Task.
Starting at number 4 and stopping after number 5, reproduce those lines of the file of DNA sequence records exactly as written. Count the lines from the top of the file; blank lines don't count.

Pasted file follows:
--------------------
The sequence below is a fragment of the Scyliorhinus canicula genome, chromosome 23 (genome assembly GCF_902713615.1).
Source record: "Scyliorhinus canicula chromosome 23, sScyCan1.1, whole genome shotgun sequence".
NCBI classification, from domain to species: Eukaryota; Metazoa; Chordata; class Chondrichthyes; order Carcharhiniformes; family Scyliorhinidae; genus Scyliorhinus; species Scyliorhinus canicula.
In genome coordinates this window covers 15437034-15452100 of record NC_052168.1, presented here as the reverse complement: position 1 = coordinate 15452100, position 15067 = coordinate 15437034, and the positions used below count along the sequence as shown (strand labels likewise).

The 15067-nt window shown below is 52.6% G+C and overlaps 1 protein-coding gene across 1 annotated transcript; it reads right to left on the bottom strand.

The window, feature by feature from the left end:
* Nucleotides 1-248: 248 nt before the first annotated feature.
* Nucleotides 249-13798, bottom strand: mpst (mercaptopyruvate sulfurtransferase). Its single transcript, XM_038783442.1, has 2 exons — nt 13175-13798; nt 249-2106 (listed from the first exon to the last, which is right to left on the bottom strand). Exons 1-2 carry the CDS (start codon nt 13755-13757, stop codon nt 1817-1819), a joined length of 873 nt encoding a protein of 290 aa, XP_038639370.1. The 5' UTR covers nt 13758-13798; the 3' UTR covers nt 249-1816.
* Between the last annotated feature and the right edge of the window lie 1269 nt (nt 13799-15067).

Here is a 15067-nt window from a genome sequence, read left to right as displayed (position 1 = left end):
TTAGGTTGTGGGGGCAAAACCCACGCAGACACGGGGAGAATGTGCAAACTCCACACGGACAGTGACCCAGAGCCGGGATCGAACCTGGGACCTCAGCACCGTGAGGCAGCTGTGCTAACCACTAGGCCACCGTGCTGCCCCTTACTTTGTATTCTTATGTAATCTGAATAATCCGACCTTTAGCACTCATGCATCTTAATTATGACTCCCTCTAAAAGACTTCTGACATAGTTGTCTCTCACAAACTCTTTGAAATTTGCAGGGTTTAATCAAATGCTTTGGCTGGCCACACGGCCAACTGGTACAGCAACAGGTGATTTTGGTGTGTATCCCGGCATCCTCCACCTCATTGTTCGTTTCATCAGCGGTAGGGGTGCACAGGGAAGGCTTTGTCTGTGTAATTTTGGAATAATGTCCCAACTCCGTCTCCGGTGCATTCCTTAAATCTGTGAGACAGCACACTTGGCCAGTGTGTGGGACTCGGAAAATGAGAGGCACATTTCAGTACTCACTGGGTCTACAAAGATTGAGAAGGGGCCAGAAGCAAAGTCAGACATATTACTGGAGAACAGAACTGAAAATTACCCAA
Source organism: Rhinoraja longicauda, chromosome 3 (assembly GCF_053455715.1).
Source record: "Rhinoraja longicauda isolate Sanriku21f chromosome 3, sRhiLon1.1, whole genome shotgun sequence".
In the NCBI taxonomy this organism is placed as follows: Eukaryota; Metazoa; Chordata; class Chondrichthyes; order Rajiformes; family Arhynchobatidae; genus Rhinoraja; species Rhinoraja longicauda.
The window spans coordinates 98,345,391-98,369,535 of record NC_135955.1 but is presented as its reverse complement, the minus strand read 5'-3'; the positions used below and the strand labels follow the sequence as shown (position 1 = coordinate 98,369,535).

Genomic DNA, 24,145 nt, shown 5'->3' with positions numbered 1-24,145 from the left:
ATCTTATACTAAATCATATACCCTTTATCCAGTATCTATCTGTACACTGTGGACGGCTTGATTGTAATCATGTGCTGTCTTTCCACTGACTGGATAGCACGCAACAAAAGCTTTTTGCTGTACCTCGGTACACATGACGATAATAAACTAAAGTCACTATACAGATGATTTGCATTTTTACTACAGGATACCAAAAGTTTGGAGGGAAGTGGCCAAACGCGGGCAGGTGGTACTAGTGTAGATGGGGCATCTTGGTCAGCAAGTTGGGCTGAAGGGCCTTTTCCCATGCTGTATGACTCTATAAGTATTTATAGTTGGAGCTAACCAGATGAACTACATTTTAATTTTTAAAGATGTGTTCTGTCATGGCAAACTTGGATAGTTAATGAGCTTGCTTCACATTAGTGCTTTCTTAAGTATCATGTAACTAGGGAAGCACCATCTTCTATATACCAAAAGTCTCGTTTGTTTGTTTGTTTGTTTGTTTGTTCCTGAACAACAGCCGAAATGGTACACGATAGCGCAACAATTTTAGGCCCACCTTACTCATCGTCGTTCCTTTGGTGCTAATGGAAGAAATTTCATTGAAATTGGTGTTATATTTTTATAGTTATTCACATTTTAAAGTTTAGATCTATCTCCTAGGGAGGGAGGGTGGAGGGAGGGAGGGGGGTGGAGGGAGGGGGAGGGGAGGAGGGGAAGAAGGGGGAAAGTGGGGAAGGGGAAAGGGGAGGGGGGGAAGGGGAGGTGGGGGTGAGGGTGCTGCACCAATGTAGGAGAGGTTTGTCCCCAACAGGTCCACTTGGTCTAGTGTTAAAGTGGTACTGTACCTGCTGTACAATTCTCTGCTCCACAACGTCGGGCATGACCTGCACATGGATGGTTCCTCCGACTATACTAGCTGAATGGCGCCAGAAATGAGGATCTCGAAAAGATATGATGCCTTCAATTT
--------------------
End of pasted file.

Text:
In genome coordinates this window covers 15437034-15452100 of record NC_052168.1, presented here as the reverse complement: position 1 = coordinate 15452100, position 15067 = coordinate 15437034, and the positions used below count along the sequence as shown (strand labels likewise).

The 15067-nt window shown below is 52.6% G+C and overlaps 1 protein-coding gene across 1 annotated transcript; it reads right to left on the bottom strand.